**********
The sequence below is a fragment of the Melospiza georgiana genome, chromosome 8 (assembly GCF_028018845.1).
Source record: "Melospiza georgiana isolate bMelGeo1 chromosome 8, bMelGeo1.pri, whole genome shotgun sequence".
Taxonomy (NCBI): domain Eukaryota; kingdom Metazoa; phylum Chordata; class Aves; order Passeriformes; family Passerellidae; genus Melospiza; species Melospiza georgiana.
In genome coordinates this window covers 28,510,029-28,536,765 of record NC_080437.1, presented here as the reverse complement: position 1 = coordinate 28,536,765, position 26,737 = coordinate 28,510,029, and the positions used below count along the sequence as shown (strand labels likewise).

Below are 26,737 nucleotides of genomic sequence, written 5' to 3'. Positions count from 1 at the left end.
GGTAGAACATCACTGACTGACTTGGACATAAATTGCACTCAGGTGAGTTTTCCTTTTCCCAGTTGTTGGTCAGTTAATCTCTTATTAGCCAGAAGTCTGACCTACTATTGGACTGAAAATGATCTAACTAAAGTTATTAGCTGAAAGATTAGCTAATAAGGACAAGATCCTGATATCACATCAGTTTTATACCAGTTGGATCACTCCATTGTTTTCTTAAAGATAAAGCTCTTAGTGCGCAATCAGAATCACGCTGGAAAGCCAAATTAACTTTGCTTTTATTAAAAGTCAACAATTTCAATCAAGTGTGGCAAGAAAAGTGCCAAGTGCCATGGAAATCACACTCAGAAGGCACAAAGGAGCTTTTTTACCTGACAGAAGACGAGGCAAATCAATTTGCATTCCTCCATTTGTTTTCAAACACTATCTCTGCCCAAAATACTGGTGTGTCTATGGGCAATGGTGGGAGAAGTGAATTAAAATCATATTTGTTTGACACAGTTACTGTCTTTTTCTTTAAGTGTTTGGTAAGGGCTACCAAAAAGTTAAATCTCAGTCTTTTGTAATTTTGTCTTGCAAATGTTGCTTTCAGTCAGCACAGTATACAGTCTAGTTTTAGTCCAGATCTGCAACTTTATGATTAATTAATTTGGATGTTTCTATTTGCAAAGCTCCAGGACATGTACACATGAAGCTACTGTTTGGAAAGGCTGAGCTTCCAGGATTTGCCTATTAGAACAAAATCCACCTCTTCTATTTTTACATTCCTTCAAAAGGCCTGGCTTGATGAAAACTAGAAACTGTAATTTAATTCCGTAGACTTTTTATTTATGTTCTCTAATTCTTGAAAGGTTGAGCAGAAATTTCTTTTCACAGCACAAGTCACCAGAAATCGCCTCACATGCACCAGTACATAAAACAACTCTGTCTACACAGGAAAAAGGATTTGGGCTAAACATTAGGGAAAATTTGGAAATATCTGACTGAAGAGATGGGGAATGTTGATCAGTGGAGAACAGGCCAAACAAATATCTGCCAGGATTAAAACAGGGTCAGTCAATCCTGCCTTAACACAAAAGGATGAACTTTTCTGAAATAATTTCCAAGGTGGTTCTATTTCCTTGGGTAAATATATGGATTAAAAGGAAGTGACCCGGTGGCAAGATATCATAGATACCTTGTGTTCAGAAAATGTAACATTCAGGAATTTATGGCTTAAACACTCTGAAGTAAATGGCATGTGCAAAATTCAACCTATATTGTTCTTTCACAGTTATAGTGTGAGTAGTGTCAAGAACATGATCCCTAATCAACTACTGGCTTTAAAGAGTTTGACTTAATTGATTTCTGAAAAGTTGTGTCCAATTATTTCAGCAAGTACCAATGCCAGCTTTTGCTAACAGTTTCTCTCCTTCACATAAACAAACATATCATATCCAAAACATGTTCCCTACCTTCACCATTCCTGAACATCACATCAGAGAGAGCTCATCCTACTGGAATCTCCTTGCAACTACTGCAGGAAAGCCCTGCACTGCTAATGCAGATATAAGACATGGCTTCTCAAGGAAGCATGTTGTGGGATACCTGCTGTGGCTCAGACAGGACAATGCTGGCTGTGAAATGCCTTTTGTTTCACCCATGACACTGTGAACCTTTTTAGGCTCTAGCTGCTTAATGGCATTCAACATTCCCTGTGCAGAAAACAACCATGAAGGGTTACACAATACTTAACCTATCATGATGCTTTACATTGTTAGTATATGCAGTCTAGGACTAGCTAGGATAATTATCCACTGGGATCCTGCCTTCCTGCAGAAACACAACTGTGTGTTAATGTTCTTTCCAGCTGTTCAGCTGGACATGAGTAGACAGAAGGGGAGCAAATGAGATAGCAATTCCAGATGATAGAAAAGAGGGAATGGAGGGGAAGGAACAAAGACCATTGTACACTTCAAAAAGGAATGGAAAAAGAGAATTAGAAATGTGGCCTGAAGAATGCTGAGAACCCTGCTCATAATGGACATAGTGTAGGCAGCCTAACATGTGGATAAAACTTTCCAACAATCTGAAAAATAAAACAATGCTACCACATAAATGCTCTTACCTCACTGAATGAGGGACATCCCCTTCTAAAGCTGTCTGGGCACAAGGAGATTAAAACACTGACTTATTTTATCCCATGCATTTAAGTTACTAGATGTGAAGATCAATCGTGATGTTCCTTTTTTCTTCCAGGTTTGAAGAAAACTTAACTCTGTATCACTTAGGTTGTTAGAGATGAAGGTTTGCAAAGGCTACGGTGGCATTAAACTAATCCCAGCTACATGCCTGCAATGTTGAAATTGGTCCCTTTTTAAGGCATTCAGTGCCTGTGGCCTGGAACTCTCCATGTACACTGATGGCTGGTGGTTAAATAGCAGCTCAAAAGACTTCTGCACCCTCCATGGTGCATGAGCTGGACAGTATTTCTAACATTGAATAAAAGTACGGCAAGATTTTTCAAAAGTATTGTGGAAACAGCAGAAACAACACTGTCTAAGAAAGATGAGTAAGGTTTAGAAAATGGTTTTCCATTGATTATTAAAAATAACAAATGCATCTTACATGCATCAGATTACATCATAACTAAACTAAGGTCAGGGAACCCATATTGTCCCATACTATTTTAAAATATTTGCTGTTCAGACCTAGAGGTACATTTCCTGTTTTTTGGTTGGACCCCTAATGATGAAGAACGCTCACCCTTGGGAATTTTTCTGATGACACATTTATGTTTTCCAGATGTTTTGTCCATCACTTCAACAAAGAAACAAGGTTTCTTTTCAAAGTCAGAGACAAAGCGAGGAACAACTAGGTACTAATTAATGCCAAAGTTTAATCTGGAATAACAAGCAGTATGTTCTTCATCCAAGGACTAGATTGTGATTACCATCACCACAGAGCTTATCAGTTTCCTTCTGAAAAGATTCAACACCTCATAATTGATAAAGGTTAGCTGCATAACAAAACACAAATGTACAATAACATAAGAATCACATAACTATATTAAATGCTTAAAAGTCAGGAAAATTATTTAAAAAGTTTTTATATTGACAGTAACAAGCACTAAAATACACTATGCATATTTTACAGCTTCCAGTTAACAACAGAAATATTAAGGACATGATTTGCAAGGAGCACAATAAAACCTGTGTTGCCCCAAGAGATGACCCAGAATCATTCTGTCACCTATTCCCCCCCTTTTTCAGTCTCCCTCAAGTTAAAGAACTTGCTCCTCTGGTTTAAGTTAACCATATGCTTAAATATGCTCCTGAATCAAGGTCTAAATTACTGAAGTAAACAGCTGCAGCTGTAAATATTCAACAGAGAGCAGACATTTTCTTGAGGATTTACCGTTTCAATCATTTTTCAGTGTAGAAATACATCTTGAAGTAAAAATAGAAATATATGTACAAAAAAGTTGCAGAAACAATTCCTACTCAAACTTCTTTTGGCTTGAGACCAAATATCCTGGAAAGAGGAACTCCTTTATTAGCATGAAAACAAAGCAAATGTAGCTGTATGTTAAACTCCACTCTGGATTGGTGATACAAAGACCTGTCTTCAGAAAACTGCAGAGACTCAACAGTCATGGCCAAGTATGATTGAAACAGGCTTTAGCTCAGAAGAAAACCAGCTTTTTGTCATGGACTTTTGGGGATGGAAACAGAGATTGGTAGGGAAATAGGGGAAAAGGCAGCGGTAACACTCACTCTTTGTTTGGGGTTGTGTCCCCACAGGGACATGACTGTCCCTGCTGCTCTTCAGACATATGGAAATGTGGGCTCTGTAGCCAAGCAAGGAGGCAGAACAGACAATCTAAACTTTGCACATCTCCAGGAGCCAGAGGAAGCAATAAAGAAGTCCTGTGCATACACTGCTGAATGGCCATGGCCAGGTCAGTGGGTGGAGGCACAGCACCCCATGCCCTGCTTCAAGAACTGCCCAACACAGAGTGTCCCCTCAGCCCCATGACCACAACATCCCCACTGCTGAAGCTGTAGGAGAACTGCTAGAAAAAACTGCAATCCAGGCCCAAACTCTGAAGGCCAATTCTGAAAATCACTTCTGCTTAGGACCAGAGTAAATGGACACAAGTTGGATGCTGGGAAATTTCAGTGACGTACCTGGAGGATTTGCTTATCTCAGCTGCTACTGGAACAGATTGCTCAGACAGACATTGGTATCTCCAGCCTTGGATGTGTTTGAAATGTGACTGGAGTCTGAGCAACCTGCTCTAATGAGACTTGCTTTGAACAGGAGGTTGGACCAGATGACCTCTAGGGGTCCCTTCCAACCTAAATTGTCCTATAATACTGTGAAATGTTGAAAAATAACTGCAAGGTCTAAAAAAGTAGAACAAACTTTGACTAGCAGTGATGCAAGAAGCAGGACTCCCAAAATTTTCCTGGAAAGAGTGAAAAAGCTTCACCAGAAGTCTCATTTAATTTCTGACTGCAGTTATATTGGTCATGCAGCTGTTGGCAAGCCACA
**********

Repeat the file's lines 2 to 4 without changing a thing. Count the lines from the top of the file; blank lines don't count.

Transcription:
Source record: "Melospiza georgiana isolate bMelGeo1 chromosome 8, bMelGeo1.pri, whole genome shotgun sequence".
Taxonomy (NCBI): domain Eukaryota; kingdom Metazoa; phylum Chordata; class Aves; order Passeriformes; family Passerellidae; genus Melospiza; species Melospiza georgiana.
In genome coordinates this window covers 28,510,029-28,536,765 of record NC_080437.1, presented here as the reverse complement: position 1 = coordinate 28,536,765, position 26,737 = coordinate 28,510,029, and the positions used below count along the sequence as shown (strand labels likewise).